Ethan Werek taking advantage of yet another chance

Author: Steve Dangle,
Date: Nov 29, 2017

BELLEVILLE, Ont. — “Jeez. One… two… Probably around eight or nine,” Ethan Werek said, laughing, when I asked him how many jerseys he’s worn since getting drafted.

The actual answer is he’s worn 14 different jerseys since the New York Rangers picked him in the second round, 47th overall in 2009.

Three in the OHL: The Kingston Frontenacs, the 2009-10 OHL All-Stars, and a jersey in training camp as a Canadian world junior hopeful.

Six in the American Hockey League, including exhibition games with the Toronto Marlies on an unsuccessful tryout deal.

Two in the ECHL with the Florida Everblades and Orlando Solar Bears.

And one in the KHL this past summer, playing exhibition games for Kunlan Red Star.

“I guess I’ve really made the rounds.”

After deciding he didn’t see a role for himself playing in China with Red Star, the Markham, Ont., native opted to try his luck close to home with the Ottawa Senators‘ new AHL affiliate in Belleville. He ended up signing a pro tryout contract.

And then he got cut.

“I didn’t have a contract. My parents are looking at me like ‘What are ya thinkin’? Maybe sign up for some courses, finish up your degree?'”

At just 26 years old, and with the high hopes that come with being a second-round pick in the NHL, Werek was struggling to even stay in the professional hockey picture.

“My trainer Matt Nichol in Toronto, he’s given me some really good advice. A couple years ago, I didn’t get an invite to an AHL camp and I went to the ECHL. The best advice Matt gave me was, ‘You gotta be a rookie.’ You gotta be the last guy on the ice. You gotta pick up pucks. You gotta be appreciative of the opportunity. You can’t go there saying, ‘Why am I here? I shouldn’t be here.'”

Shortly after his release from Belleville, the team reconsidered Werek and gave him another tryout contract. He rewarded the team by being its leading scorer. The result? The Belleville Senators signed Werek to an AHL contract at the beginning of November.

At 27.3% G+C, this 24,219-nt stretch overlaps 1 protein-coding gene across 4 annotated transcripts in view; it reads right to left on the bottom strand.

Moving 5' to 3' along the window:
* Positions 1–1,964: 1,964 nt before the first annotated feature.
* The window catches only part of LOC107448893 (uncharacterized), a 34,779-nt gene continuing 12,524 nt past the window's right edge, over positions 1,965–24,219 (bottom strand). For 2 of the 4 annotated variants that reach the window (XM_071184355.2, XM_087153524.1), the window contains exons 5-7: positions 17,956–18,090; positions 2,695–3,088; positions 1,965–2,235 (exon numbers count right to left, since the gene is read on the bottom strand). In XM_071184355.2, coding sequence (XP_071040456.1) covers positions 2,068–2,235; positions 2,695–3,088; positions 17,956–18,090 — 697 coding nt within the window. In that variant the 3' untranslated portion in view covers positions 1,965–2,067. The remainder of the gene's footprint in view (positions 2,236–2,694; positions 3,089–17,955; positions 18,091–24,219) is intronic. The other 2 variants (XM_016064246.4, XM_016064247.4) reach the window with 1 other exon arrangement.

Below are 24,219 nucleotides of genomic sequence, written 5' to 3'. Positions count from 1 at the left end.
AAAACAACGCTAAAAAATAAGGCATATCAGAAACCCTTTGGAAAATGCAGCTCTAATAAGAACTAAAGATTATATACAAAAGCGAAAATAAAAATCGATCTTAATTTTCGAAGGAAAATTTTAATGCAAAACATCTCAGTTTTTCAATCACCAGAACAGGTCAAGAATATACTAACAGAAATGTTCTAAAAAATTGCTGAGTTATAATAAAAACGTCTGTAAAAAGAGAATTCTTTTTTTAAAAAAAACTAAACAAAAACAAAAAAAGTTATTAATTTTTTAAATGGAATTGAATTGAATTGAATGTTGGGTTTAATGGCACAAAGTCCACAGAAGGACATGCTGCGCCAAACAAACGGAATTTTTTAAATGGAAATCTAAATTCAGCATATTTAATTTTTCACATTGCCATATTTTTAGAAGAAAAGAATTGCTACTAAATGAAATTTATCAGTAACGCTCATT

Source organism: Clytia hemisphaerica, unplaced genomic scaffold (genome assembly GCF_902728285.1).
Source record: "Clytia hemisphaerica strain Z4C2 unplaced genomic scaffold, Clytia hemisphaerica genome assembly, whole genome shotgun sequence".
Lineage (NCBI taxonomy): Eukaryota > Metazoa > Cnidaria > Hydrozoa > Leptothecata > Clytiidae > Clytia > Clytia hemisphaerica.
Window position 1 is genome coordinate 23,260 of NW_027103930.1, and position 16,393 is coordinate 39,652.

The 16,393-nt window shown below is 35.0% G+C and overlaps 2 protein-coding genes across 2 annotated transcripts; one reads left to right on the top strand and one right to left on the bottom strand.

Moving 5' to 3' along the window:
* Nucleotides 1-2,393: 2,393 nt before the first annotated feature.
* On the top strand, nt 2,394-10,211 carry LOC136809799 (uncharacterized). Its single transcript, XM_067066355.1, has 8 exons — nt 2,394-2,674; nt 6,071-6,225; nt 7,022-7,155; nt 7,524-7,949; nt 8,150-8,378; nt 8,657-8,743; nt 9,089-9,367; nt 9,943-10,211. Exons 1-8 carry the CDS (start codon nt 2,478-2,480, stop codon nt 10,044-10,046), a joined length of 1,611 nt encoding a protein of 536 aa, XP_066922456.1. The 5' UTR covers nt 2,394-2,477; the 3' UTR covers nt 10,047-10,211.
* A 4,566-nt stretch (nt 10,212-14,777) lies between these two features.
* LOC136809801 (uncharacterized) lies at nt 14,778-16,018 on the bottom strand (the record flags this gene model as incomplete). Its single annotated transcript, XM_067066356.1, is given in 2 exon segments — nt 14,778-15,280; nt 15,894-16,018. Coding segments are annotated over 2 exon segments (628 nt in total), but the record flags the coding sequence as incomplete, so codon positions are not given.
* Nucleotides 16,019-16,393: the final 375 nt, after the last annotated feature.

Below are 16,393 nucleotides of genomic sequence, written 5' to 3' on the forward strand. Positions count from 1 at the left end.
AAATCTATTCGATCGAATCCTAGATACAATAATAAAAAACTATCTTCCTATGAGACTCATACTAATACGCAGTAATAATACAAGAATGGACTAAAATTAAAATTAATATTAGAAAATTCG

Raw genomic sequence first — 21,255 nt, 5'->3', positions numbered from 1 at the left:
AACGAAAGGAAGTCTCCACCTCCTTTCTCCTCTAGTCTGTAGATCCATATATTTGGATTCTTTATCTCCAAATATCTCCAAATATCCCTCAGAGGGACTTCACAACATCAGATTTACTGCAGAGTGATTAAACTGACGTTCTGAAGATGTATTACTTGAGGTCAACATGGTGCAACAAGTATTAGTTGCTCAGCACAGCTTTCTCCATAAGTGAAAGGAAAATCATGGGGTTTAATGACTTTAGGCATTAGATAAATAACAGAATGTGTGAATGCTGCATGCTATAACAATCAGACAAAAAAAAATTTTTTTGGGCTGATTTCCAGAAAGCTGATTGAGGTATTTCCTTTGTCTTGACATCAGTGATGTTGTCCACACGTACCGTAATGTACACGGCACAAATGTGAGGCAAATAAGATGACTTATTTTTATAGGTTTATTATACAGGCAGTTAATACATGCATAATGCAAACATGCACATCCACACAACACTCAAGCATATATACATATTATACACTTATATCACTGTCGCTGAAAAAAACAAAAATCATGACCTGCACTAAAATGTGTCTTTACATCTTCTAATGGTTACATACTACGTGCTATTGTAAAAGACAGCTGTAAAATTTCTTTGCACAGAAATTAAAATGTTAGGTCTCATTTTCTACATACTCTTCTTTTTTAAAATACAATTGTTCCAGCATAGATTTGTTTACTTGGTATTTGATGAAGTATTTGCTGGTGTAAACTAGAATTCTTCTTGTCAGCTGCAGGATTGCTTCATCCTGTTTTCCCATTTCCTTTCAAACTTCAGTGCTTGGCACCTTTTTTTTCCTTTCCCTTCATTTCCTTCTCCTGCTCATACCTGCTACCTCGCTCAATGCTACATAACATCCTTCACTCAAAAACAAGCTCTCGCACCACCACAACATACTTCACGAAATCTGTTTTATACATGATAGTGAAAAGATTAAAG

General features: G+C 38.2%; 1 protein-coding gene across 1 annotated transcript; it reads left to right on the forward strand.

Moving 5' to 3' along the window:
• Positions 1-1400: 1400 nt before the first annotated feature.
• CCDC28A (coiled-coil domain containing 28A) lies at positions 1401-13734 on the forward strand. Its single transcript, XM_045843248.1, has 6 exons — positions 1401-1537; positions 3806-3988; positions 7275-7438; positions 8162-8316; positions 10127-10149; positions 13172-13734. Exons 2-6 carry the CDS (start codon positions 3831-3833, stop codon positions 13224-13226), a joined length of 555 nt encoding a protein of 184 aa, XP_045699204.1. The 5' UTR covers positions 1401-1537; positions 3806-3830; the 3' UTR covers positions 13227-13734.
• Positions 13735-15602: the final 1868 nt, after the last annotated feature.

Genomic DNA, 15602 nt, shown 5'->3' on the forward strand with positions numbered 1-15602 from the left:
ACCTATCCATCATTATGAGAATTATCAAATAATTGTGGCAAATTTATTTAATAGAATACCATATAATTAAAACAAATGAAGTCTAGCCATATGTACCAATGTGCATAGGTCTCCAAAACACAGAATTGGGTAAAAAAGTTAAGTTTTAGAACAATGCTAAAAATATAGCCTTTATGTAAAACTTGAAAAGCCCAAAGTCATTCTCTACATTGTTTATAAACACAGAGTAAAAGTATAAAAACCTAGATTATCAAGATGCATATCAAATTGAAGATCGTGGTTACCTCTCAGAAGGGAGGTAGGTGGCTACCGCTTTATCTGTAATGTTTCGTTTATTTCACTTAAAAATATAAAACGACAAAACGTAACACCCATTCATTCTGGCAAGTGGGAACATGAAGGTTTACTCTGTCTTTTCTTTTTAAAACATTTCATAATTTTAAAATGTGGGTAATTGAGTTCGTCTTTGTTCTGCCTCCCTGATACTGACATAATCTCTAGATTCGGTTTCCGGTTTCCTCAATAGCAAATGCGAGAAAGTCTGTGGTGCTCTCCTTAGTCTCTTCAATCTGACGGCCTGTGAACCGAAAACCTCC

Now nearly a month later, Werek has six goals and seven assists for a team-leading 13 points, two points ahead of Belleville’s second-leading scorer Filip Chlapik.

Did he think he would be the team’s leading scorer through the first quarter of the season?

“That’s what you hope for,” he said, smiling. “I really just wanted to just chase my dream and that’s to play in the NHL. In order to do that you have to be a complete player and you also have to put up some numbers in this league. I’m just trying to be responsible in every end of the rink and when I get my opportunities really bear down on them.”

Hockey players are drafted into the NHL because of a variety of things — their size, their skill, their talent — but it’s hard to tell what kind of people they will be like in three or four years. Werek is practically middle-aged for a professional hockey player. Because of that, and other factors, the seven-year pro wishes he took his “younger” days as a draft pick more seriously.

“To look back on it, like anything, you look back on when you were young and kind of kick yourself in the head a bit,” he said. “I grew to appreciate the opportunities a lot more now and really put in the work. I have a lot more fun with it now. I think when you get drafted and you’re young you put a lot of pressure on yourself and it takes away from the game; kinda fogs you up mentally. This has been a lot of fun – last year in Texas and this year in Belleville.”

There are high expectations and a certain fanfare that comes with being an NHL draftee, especially if you’re one of the first 50 picks. I wondered if the pressure from that experience had gotten to him when he was younger. Werek remembers it a bit differently.

“I was more just pissed off I didn’t go in the first round, to be honest,” he said.

“That just shows I had the wrong mentality about it. I had success in junior and stuff, but just mentally I had tough times. When I got into slumps I got really down on myself and would dwell on it. It really took the fun out of the game for me. When I turned pro and I was dealing with those slumps, it was really hard to go to the rink and hockey just wasn’t fun. When it’s not fun, it’s tough to do anything with it and be a good player. Being a second-round pick, looking back on it now, I’m honoured that I was that. Obviously, I wish I could’ve done more with it, but I’m still trying to make the most of it. I feel young even though I look around and there’s guys who are 19 and 20 here. You can’t change the past. You can dwell on it. Look forward, be appreciative of the opportunity.”

Will the next jersey with Werek on the back have an NHL logo on the front? Only time will tell. After waiting this long – what’s the rush?

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